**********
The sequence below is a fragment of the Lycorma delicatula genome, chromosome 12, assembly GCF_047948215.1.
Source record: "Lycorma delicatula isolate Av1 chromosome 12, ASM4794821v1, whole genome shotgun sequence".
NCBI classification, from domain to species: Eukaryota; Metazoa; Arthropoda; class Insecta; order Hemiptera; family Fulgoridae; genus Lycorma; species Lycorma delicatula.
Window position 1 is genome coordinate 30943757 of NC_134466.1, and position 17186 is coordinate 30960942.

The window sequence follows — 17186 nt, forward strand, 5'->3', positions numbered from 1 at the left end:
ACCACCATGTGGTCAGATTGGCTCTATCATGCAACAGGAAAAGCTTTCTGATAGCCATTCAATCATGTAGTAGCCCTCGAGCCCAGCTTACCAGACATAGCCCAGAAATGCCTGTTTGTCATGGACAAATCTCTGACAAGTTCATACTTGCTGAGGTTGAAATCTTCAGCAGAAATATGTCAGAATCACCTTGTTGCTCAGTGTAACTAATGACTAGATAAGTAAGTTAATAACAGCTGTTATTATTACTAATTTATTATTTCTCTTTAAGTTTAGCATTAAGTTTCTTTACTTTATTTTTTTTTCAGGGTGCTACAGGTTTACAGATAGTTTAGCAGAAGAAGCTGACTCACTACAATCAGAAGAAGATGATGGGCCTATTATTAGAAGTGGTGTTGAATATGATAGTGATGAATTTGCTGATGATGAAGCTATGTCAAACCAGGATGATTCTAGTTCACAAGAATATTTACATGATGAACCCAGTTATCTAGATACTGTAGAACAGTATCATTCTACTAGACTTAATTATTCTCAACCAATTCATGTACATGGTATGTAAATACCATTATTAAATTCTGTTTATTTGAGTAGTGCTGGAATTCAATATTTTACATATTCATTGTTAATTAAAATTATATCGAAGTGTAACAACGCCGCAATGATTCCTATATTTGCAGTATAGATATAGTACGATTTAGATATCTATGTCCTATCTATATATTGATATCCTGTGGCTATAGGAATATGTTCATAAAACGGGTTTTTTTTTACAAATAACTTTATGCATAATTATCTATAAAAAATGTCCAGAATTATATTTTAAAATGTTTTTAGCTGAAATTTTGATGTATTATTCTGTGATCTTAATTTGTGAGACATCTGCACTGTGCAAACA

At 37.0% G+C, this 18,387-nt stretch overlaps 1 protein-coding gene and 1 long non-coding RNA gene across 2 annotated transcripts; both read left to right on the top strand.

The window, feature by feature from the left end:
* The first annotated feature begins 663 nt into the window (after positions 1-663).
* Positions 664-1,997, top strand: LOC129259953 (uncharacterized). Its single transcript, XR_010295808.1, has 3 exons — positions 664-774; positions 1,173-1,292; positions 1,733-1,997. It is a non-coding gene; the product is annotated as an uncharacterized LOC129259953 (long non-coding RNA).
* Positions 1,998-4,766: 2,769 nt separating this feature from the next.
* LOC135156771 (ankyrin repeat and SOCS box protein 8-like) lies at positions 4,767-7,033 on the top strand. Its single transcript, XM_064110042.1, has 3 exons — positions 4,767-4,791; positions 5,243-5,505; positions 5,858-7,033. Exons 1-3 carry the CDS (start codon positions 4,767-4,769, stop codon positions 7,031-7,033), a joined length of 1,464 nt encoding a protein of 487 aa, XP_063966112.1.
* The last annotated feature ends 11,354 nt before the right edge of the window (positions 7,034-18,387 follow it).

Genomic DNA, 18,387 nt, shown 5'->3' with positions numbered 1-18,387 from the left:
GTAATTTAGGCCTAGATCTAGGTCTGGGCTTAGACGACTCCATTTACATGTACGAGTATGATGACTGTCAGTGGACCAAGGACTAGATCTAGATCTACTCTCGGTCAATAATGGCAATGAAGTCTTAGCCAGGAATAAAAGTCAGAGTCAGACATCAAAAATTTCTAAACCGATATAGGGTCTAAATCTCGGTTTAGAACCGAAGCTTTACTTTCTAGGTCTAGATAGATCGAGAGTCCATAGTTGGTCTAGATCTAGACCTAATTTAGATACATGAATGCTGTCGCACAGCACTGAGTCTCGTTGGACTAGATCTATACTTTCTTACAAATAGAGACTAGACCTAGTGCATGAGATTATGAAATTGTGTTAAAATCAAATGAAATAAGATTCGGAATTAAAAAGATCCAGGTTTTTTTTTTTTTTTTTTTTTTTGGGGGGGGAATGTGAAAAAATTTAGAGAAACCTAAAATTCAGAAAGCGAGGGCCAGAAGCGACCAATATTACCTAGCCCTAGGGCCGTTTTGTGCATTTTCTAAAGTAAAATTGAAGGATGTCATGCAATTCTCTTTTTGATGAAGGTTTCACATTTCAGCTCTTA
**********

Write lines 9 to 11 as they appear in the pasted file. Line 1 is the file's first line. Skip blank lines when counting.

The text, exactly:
* The first annotated feature begins 663 nt into the window (after positions 1-663).
* Positions 664-1,997, top strand: LOC129259953 (uncharacterized). Its single transcript, XR_010295808.1, has 3 exons — positions 664-774; positions 1,173-1,292; positions 1,733-1,997. It is a non-coding gene; the product is annotated as an uncharacterized LOC129259953 (long non-coding RNA).
* Positions 1,998-4,766: 2,769 nt separating this feature from the next.